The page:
|Title||Renegotiating tradition on Radio Zimbabwe|
The article focuses on the renegotiation of the Shona past within public service broadcasting as epitomized by Chakafukidza Dzimba Matenga, a popular prime-time talk programme offered by the national languages channel, Radio Zimbabwe. The analysis shows how Shona traditional communicative structures and figures of traditional authority are reconfigured in the context of adult talk-radio intended for male and female listeners located in both traditional (rural) and non-traditional (urban) spaces. The article draws on the theory of the ‘invention of tradition’ by Hobsbawm and Ranger to explore the role of broadcasting in processes of continuity and change in Zimbabwe. The article examines the ‘no sense of place’ that results from the anticipation of the reception of the adult talk in the programme in the context of the ‘shifting social geographies’ that Meyrowitz perceives to be increasingly evident in the way the mass media are experienced in many contemporary societies.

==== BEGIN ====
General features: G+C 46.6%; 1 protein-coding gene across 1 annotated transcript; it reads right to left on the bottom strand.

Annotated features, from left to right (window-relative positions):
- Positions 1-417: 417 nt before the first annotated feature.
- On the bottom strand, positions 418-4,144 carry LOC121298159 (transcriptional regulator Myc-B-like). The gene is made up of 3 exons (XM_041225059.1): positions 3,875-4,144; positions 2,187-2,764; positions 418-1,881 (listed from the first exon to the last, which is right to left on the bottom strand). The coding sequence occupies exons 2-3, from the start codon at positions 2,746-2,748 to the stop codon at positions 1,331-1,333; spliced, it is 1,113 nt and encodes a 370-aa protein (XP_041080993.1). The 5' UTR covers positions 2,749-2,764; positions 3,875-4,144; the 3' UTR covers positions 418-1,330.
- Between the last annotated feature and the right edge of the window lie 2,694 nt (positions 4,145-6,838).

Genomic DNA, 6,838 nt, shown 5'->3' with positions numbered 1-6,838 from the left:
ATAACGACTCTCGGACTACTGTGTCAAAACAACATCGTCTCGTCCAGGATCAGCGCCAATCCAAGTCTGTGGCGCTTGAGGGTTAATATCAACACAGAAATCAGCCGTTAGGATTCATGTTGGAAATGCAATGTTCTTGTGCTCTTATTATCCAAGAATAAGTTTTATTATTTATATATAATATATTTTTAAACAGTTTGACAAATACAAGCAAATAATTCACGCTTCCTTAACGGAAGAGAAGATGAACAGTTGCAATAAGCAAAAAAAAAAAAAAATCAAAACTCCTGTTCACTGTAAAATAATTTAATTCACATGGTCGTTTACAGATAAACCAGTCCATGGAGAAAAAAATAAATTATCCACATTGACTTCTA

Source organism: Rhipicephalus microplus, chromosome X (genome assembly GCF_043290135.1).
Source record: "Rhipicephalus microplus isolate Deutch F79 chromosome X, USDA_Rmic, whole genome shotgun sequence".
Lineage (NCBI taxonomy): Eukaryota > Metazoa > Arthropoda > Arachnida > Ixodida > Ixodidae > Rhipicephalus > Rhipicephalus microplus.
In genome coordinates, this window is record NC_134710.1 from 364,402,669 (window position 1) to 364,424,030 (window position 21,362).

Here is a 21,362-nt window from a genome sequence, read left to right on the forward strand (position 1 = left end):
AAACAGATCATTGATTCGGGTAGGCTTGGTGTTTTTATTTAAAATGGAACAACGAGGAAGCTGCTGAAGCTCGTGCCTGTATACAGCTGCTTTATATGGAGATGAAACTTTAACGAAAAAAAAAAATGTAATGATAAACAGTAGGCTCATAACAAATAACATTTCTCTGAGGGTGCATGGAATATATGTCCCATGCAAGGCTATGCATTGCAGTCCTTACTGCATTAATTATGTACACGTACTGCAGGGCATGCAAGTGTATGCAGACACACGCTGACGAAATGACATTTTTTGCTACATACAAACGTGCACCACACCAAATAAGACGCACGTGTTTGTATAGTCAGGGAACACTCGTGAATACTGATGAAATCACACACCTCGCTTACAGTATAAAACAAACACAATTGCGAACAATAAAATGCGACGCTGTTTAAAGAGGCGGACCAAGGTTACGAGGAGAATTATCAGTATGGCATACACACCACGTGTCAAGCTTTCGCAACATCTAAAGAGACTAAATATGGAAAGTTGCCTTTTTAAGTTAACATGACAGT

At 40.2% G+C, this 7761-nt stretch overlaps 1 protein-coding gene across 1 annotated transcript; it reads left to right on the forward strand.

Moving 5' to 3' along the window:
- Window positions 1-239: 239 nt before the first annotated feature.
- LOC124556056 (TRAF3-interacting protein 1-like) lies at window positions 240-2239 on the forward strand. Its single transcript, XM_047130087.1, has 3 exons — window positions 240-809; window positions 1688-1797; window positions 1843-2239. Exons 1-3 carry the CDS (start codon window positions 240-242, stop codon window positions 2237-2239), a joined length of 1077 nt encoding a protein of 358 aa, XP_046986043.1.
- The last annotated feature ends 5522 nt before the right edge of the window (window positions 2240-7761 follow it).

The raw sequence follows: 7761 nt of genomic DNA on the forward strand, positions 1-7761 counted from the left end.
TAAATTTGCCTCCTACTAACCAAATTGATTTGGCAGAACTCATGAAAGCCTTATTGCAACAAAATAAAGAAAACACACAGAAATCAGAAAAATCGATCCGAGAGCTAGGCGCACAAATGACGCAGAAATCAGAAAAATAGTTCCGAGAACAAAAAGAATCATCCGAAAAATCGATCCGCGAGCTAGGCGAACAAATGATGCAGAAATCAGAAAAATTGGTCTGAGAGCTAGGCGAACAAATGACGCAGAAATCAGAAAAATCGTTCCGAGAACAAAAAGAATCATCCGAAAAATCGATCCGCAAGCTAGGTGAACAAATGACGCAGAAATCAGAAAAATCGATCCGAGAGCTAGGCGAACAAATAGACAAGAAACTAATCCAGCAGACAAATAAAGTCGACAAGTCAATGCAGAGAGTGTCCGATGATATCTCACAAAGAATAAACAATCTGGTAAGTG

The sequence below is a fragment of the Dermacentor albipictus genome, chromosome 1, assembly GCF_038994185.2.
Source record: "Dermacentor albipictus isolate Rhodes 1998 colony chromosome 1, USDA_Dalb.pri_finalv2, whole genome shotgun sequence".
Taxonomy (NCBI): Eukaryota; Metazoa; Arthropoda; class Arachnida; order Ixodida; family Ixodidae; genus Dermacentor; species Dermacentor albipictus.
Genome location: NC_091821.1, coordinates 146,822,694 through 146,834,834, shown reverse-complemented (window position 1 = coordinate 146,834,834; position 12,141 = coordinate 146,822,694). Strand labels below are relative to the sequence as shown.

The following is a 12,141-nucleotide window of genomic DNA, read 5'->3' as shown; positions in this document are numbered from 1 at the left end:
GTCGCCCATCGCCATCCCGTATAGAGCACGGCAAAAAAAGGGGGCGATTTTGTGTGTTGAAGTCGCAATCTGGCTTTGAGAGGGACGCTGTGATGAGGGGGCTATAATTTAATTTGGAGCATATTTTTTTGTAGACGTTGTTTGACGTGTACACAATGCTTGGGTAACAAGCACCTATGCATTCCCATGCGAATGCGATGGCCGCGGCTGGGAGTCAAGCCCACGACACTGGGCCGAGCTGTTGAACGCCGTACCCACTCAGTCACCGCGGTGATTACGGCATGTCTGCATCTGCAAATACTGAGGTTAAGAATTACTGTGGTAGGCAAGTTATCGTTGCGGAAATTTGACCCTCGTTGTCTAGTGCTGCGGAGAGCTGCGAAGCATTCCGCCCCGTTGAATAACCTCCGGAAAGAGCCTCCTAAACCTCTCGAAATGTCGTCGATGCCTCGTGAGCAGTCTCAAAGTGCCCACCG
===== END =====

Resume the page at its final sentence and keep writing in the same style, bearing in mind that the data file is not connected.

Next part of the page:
(Reprinted by permission of Sage Publications Ltd from Mano, Winston (2004) Renegotiating tradition on Radio Zimbabwe. © 2004 SAGE Publications).
|Keywords||Absent listenership, adult talk-radio, African radio, national identity, reception contexts, traditional communication|
|Journal||Media, Culture & Society|
|Journal citation||26 (3), pp. 315-336|
|Digital Object Identifier (DOI)||https://doi.org/10.1177/0163443704041176|